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There was a long thread here when I was choosing new flooring. Pretty much nobody here agreed with my plan to use wood-look ceramic tile.

 

I went ahead and did it, and it looks GREAT. One of my friends liked it so much that she put the same floor in her house.

 

 

Our house is currently on the market. We have gotten very high feedback about the flooring. It was expensive to have installed, but my friend did hers herself and that made it durable, beautiful and affordable.

 

Here are some pictures in the listing.

 

http://www.zillow.com/homedetails/23509-Dogwood-Trail-Dr-Hockley-TX-77447/28747773_zpid/

 

it really depends where you are.  some places tile is much more practical.  here,  we have a mcmansion up the street that used the wood-look porcelain tile instead of hardwood throughout the main floor (rather than just in wet areas). . . . . it's just one of the reasons it makes it feel like a spec house as opposed to the more custom look buyers at that price point want.   they've lowered the price twice. in SIX months, and it's still sitting.

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That wood-look tile is gorgeous in the pictures, and I can see lots of potential benefits like easy cleaning. In our case I'm not really that focused on resale; we're (hopefully) here for the long haul.

 

But I've just been through years of looking after elderly parents, many falls and trips to the emergency room, and the years of small kids racing through the house and falling aren't that distant either.

 

So when I'm thinking about modifications to a house we're staying in, on the one hand smooth floors which are continuous between kitchen, dining room, bedrooms etc sound wonderfully accessible, but on the other hand the image of heads hitting ceramic floors is worrying me. I guess heads hitting wood floors don't do too well either, really, lol.

 

For those of you who have lived with these floors, what did you think of the safety angle? Would you be comfortable with children and unsteady elders maneuvering on them?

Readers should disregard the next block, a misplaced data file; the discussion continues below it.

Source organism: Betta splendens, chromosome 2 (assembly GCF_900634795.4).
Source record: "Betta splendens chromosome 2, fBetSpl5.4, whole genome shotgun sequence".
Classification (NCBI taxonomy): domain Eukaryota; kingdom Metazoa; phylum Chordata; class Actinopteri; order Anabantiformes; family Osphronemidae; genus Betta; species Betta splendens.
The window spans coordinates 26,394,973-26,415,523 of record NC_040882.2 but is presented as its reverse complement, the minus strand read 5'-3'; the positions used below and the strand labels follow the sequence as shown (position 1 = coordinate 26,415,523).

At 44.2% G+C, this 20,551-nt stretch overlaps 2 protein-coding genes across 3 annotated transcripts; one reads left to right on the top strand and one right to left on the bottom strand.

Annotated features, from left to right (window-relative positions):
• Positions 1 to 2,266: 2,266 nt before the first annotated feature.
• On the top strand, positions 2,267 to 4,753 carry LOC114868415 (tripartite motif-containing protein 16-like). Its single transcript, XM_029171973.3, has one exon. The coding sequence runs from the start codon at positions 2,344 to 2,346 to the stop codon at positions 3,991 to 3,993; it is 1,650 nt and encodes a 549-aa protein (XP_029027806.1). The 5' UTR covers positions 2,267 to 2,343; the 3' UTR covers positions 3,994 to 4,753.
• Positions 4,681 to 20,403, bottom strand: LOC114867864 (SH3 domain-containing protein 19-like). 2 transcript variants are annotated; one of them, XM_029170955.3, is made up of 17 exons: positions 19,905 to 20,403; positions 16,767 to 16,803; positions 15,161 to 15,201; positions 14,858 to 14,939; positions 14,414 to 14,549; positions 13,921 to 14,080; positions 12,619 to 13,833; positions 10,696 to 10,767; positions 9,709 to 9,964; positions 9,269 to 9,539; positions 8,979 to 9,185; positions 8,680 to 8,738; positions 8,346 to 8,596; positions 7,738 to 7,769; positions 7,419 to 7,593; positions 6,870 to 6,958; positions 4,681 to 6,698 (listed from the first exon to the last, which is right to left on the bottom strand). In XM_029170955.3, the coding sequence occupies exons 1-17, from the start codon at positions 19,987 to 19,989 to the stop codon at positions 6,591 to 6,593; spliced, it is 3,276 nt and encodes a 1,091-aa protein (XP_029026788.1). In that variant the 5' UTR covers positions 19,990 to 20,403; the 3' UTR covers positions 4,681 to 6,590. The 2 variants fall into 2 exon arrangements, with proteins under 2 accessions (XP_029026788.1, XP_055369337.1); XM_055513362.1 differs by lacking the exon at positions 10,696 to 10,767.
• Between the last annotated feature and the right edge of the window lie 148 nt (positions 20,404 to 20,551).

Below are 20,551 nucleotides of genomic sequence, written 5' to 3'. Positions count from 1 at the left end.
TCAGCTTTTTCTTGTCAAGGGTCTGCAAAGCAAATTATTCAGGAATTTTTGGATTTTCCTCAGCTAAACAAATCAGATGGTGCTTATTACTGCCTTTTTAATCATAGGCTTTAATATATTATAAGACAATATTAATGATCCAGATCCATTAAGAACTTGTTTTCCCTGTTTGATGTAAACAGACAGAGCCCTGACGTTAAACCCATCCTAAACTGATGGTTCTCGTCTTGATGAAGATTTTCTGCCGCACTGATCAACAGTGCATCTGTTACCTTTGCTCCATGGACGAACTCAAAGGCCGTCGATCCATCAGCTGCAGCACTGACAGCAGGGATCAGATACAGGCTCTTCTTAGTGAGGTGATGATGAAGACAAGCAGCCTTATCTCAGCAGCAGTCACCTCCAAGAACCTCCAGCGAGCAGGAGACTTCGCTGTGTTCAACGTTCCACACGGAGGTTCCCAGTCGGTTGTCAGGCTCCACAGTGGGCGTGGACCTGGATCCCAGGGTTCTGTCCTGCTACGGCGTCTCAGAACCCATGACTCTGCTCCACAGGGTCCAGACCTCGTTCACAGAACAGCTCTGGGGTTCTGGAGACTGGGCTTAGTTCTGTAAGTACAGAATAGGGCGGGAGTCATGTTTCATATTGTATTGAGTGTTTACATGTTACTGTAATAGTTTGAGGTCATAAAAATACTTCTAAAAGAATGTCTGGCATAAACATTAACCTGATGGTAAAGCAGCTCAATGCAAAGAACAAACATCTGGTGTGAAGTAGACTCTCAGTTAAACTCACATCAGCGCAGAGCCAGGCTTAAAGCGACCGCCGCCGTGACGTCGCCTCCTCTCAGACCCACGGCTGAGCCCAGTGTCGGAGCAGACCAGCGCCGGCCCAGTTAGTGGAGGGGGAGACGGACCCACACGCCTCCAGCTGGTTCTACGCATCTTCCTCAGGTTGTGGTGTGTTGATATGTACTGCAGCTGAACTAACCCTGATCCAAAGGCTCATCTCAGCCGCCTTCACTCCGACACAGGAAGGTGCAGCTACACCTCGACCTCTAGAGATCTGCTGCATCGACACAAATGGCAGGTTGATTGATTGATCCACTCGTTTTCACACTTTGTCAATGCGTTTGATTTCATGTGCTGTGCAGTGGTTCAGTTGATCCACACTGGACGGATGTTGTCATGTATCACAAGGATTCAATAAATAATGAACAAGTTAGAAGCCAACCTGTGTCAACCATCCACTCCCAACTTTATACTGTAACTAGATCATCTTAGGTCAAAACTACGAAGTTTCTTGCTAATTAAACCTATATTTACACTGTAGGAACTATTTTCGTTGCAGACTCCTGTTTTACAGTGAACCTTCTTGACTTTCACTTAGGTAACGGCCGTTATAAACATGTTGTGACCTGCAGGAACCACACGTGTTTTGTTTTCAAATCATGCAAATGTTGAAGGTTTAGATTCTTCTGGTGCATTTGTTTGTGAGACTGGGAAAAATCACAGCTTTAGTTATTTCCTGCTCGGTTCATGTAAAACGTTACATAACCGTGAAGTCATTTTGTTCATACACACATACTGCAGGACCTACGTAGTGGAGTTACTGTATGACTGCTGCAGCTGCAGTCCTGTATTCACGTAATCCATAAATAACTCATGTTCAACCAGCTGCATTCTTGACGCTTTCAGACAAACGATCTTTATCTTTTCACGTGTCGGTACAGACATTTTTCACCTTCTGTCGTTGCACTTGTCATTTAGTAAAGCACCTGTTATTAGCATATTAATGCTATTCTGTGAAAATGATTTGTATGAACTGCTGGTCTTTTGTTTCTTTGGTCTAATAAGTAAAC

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That was a consideration for us. My kids slipped many times on the old kitchen floor, it was very slippery.

 

We have LVP in the kitchen now, and when we looked at samples I wanted one with more grooves in it. It was not my first choice for looks, I like the smooth looks.

 

No one has slipped, and it is still very easy to clean. I had worried about the grooves being hard to clean, but nothing gathers in them, I think bc they are a little slick compared to a natural surface.

 

So ----- it is so easy to clean, it looks nice with just sweeping or vacuuming all the time. No one has fallen.

 

Before it only looked good with mopping!

 

It does look nice too, but it is not the nicest thing at the store by any means. It looks nice in our house, though!

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We had hardwoods installed and love them. My parents recently had expensive laminate installed in two connecting rooms. It doesn't look bad, though it doesn't look like hardwoods, but it feels like plastic when I walk on it, and their house is so much louder. We have hardwoods in most of our house, but those two rooms of laminate echo throughout their living area. It's crazy.

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Not quite safety, but one of the things that I am not as crazy about with tile or stone floors is that they are so hard to stand on.  I would still use them in some areas and use rugs for places where I stood, like the sink, but I would probably prefer not to use them throughout the house.

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I always think wood laminate looks great.

 

I prefer wood in theory, if you can get it, but wood laminate is fine. Let the kids re-do it when they inherit the house.

 

Wood tile here is not considered luxurious at all and I would not go for that. You have the money, do real wood if you want. Otherwise go for cheap and wait until the kids get bigger to do wood. Wood tile is so 1960s... believe me, we live in neighborhoods built in the 1960s-70s and the flooring is amusing.